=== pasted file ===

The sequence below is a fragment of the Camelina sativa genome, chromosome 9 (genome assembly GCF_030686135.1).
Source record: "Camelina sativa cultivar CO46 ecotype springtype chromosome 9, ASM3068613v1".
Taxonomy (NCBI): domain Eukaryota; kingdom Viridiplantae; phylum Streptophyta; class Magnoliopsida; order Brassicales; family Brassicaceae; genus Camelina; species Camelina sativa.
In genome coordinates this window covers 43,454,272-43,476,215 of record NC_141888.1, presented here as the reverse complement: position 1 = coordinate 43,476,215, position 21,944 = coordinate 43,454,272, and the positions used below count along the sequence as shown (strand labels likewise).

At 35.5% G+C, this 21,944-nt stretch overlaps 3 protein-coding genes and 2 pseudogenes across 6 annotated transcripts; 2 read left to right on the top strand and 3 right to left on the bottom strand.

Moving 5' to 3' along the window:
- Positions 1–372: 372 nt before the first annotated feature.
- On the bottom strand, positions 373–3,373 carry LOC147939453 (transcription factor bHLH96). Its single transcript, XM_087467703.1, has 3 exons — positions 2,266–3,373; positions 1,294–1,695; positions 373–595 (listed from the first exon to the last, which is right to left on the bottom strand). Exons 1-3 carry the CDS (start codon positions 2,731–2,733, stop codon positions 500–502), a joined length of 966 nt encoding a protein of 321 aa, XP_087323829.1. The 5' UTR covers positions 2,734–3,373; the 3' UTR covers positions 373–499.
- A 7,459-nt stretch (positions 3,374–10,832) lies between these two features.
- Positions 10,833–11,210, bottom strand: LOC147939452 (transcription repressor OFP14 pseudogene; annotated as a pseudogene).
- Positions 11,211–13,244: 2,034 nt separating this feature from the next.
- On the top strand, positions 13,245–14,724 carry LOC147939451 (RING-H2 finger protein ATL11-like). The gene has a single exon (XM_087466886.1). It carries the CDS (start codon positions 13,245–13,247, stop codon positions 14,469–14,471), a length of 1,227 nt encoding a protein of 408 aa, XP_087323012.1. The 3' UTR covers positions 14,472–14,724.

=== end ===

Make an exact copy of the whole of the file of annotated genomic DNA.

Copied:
The sequence below is a fragment of the Camelina sativa genome, chromosome 9 (genome assembly GCF_030686135.1).
Source record: "Camelina sativa cultivar CO46 ecotype springtype chromosome 9, ASM3068613v1".
Taxonomy (NCBI): domain Eukaryota; kingdom Viridiplantae; phylum Streptophyta; class Magnoliopsida; order Brassicales; family Brassicaceae; genus Camelina; species Camelina sativa.
In genome coordinates this window covers 43,454,272-43,476,215 of record NC_141888.1, presented here as the reverse complement: position 1 = coordinate 43,476,215, position 21,944 = coordinate 43,454,272, and the positions used below count along the sequence as shown (strand labels likewise).

At 35.5% G+C, this 21,944-nt stretch overlaps 3 protein-coding genes and 2 pseudogenes across 6 annotated transcripts; 2 read left to right on the top strand and 3 right to left on the bottom strand.

Moving 5' to 3' along the window:
- Positions 1–372: 372 nt before the first annotated feature.
- On the bottom strand, positions 373–3,373 carry LOC147939453 (transcription factor bHLH96). Its single transcript, XM_087467703.1, has 3 exons — positions 2,266–3,373; positions 1,294–1,695; positions 373–595 (listed from the first exon to the last, which is right to left on the bottom strand). Exons 1-3 carry the CDS (start codon positions 2,731–2,733, stop codon positions 500–502), a joined length of 966 nt encoding a protein of 321 aa, XP_087323829.1. The 5' UTR covers positions 2,734–3,373; the 3' UTR covers positions 373–499.
- A 7,459-nt stretch (positions 3,374–10,832) lies between these two features.
- Positions 10,833–11,210, bottom strand: LOC147939452 (transcription repressor OFP14 pseudogene; annotated as a pseudogene).
- Positions 11,211–13,244: 2,034 nt separating this feature from the next.
- On the top strand, positions 13,245–14,724 carry LOC147939451 (RING-H2 finger protein ATL11-like). The gene has a single exon (XM_087466886.1). It carries the CDS (start codon positions 13,245–13,247, stop codon positions 14,469–14,471), a length of 1,227 nt encoding a protein of 408 aa, XP_087323012.1. The 3' UTR covers positions 14,472–14,724.